How to Unplug and Save Money
Would you be satisfied with your home if its energy use fell only a third when you were away? Probably not, but that's how most office buildings behave. That's because employees often leave computers, printers, desk lamps, break-room appliances, and other so-called "plug loads" running around the clock.
As companies upgrade to energy-efficient lighting and temperature control systems, the residual energy-saving opportunities from plug loads will loom ever larger, notes Steven Lanzisera, an energy analyst at Lawrence Berkeley National Laboratory (Berkeley Lab). In fact, such loads will likely represent close to 30 percent of U.S. building site energy use by 2030, according to Berkeley Lab estimates.
Lanzisera spoke recently to medium- and large-commercial customers at a Pacific Gas and Electric (PG&E)-sponsored seminar on energy solutions in Oakland. He has unique insights based on a long-term study of plug loads at a 90,000-square-foot building on Berkeley Lab's campus, which houses about 450 regular occupants. In temperate spring months, when air conditioning is turned off, plug loads account for 40 percent of the building's entire electricity consumption.
At first glance, the number of different plug loads in such a building "makes your head spin," Lanzisera says. They include portable fans, paper shredders, coffee makers, electric staplers, and wireless headsets. "There are so many kinds, people don't know where to get started," he observes. "That's one of major reasons people don't address plug loads."
But close inspection showed that more than three-quarters of energy use by plug loads at Berkeley Lab's building was accounted for by IT equipment: computers (50 percent), computer displays and TVs (12 percent), printers and copiers (11 percent), and networking equipment (6 percent). And most of this energy was consumed during nights and weekends when employees were not using the equipment. That means the IT department is in a great position to implement office-wide energy solutions.
The first and simplest energy-saving remedy, Lanzisera says, is to make sure people buy only efficient products. Replacing an older 20-inch LCD monitor with a new ENERGY STAR-rated 24-inch monitor will increase usable screen area 44 percent while reducing energy use by a third. That's practically a free lunch.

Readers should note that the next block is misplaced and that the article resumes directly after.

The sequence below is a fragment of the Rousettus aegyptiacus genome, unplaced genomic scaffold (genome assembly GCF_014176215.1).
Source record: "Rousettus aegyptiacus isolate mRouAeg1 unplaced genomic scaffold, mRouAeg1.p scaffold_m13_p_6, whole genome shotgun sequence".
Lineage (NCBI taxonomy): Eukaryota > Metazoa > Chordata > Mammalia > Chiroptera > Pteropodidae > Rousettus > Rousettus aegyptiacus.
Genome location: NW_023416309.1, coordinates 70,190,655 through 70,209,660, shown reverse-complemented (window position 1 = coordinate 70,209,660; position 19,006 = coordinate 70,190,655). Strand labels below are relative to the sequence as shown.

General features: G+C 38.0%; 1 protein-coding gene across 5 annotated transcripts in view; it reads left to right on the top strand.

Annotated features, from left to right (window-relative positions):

The second remedy is to tackle unnecessary nighttime loads with power management solutions. It turns out that the Berkeley Lab building's computers draw substantial power—25 kilowatts—even late at night and early morning when almost no one is around. That's almost 60 percent as much as they draw during normal business hours. Apparently many users don't take advantage of their computers' existing power management functions.
More than half of that off-peak energy use could be slashed by installing remote power management software that lets the IT department shut down or wake up computers by centralized commands. (That capability also gives the IT folks the capability to install remote backups and upgrades at night, when they don't disrupt normal work.)
Lanzisera figures that such a solution would save about 150,000 kilowatt-hours per year, or 12 percent of the building's entire annual electricity consumption. "Similar savings are probably realistic across many enterprises," he says.
For many other plug loads, the simplest solution is to install smart plug strips, which use occupancy sensors, timers, or other mechanisms to turn devices on or off as needed. Such strips might save Berkeley Lab's building a hefty 75,000 kilowatt-hours per year.
If Ben Franklin were alive today, he'd probably title Lanzisera's presentation, "A kilowatt-hour saved is a kilowatt-hour earned." Taken individually, each plug load "just isn't that much," Lanzisera says. "In aggregate, however, across an organization, they can be quite significant, and you can save a substantial amount of energy."
Researchers like Lanzisera, and PG&E's energy efficiency experts, are helping make such savings opportunities as easy and profitable as possible.
Contact Jonathan Marshall at Jonathan.Marshall@pge.com.
This article was originally published in PG&E Currents. Reprinted with permission.